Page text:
06/01/2007 12:00AM

Familiar foes clash in first turf race

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FORT ERIE, Ontario - The season's first turf race, an open allowance at about seven furlongs, is the feature on the first Sunday card of Fort Erie's meet.

Get Down Wolfie and Pleasant Hall, two locally based runners who did most of their running at Woodbine last year, head a field of 10. Both are making their 2007 debut.

Owned and trained by Dick Jukosky, Get Down Wolfie is seeking his first score since August 2004. The 9-year-old Get Down Wolfie was sidelined for all of 2005. On his return last year, Get Down Wolfie recorded 4 seconds and 1 third from 8 starts.

Get Down Wolfie's last start was a third-place finish on Oct. 28 in the 1o1/4-mile Chief Bearhart Stakes at Woodbine. Pleasant Hall finished sixth.

Four weeks earlier, Pleasant Hall had defeated Get Down Wolfie in an optional claimer at 1 1/8 miles.

Jukosky is looking for his second win of the year. He won with Coleraine, his first starter of the meet, last week.

Coleraine, 4, was making her first start for her new owner. She was bought privately at the end of last year's meet and was still a maiden after nine starts.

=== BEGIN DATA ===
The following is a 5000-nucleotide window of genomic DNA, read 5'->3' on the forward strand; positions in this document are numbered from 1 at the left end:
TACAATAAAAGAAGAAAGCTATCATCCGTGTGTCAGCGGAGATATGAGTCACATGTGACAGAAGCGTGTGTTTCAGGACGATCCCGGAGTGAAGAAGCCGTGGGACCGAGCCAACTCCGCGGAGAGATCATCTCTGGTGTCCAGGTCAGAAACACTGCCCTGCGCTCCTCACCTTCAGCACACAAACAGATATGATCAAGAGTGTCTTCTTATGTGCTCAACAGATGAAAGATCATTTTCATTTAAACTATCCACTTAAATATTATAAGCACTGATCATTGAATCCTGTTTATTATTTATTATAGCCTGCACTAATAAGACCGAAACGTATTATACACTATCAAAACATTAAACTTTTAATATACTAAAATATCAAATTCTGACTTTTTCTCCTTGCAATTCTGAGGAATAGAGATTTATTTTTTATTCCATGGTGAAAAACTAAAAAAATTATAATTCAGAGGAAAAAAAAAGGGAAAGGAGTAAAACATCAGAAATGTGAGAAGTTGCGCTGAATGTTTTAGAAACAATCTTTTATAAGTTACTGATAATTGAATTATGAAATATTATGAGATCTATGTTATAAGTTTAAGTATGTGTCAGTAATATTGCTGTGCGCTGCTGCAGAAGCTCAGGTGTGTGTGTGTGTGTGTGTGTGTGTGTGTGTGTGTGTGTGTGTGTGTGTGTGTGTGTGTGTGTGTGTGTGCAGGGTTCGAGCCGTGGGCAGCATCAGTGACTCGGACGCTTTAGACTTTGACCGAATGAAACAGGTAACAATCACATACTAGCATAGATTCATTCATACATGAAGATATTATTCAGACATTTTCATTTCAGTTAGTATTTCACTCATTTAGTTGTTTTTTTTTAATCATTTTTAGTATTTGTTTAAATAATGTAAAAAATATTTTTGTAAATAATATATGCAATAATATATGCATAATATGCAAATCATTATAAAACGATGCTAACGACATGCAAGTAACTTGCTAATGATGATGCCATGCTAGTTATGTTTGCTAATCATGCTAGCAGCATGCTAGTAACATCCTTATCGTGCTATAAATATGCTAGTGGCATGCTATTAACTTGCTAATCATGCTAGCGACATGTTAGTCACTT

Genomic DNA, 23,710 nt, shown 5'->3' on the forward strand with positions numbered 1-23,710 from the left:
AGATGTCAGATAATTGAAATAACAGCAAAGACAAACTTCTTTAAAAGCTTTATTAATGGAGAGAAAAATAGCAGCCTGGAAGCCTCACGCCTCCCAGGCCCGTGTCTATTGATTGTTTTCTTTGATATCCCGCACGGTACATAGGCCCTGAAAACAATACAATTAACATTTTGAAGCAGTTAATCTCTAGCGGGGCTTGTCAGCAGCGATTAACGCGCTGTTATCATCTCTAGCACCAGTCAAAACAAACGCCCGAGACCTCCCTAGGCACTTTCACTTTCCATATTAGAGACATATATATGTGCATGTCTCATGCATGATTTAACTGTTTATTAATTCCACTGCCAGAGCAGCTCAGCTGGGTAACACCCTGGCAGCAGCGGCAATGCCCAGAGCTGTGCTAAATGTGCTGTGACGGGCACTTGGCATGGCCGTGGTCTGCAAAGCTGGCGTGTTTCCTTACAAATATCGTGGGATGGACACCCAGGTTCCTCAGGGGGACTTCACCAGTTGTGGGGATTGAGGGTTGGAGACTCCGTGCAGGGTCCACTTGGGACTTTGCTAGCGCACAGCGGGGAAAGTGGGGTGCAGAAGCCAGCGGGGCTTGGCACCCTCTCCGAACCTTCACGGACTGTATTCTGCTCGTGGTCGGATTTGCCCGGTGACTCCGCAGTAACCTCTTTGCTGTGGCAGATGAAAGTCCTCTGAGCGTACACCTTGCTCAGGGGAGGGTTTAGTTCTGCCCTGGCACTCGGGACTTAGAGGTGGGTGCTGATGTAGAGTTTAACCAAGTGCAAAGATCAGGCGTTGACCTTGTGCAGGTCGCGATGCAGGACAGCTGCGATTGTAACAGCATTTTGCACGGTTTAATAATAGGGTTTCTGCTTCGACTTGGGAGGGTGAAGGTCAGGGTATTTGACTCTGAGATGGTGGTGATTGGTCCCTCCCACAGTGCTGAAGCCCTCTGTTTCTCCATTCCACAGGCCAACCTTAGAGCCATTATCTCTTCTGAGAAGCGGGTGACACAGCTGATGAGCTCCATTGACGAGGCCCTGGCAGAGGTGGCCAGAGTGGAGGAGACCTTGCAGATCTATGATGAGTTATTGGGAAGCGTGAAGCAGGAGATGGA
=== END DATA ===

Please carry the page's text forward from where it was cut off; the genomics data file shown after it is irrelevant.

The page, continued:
"I was amazed how she won," said Jukosky, of the 2 1/4-length tally at five furlongs. "She was stuck behind a wall of horses. And when there was an opening she went flying through. We thought she was a

[distance horse]."

Jukosky has one other runner, Tuftsville, who lost his first start of the year at Woodbine.

King resumes riding

Rob King Jr. will be back in the saddle again Sunday.

On medical advice, King sat out both racing cards here last week. He had an eye laceration sustained while racing on Woodbine's Polytrack.

King has five mounts Sunday. including Get Down Wolfie. In spite of the lost days, King is still atop of the rider standings with 10 wins, one ahead of Kris Robinson.

MacRae off to good start

Don MacRae saddled a winner here on Monday and another Tuesday. The two wins puts him in a tie for second with Mike Newell and Ralph Quaranta in the trainer standings. They are one behind Mark Fournier, who has five winners.

MacRae had 25 horses in training at Mountaineer Race Track, his off-season base.

"I don't think we Canadians can sit idle during the winter," said MacRae. "I think we need to race so we don't go broke. We won 22 races."

MacRae's operation here is split between the racetrack and his nearby 15-acre farm, which contains a pool and a track.

MacRae's fiancee, exercise rider Tracy Hnatko, runs the farm and works with the older horses.

"Things are smooth now," said MacRae, who had 19 wins here last year. "I've had 2 wins and 2 seconds at Woodbine."